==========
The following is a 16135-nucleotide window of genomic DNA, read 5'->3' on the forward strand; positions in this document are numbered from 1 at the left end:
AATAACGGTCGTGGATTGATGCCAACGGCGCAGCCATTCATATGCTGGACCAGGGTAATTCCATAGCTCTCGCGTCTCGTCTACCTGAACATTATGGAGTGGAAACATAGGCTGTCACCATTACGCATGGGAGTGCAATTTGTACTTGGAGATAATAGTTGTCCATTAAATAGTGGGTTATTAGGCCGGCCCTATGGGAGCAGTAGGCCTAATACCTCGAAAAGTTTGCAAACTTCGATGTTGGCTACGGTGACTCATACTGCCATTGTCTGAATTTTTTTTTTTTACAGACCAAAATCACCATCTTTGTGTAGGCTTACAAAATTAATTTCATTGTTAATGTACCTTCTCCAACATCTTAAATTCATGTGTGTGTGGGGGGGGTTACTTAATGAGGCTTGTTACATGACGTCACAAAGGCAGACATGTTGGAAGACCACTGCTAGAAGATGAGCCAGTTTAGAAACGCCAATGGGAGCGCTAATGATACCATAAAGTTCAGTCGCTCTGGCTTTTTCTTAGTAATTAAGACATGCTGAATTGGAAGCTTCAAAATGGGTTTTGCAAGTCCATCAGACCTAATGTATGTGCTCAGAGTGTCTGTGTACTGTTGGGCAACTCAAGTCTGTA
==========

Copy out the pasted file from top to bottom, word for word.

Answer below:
The following is a 16135-nucleotide window of genomic DNA, read 5'->3' on the forward strand; positions in this document are numbered from 1 at the left end:
AATAACGGTCGTGGATTGATGCCAACGGCGCAGCCATTCATATGCTGGACCAGGGTAATTCCATAGCTCTCGCGTCTCGTCTACCTGAACATTATGGAGTGGAAACATAGGCTGTCACCATTACGCATGGGAGTGCAATTTGTACTTGGAGATAATAGTTGTCCATTAAATAGTGGGTTATTAGGCCGGCCCTATGGGAGCAGTAGGCCTAATACCTCGAAAAGTTTGCAAACTTCGATGTTGGCTACGGTGACTCATACTGCCATTGTCTGAATTTTTTTTTTTTACAGACCAAAATCACCATCTTTGTGTAGGCTTACAAAATTAATTTCATTGTTAATGTACCTTCTCCAACATCTTAAATTCATGTGTGTGTGGGGGGGGTTACTTAATGAGGCTTGTTACATGACGTCACAAAGGCAGACATGTTGGAAGACCACTGCTAGAAGATGAGCCAGTTTAGAAACGCCAATGGGAGCGCTAATGATACCATAAAGTTCAGTCGCTCTGGCTTTTTCTTAGTAATTAAGACATGCTGAATTGGAAGCTTCAAAATGGGTTTTGCAAGTCCATCAGACCTAATGTATGTGCTCAGAGTGTCTGTGTACTGTTGGGCAACTCAAGTCTGTA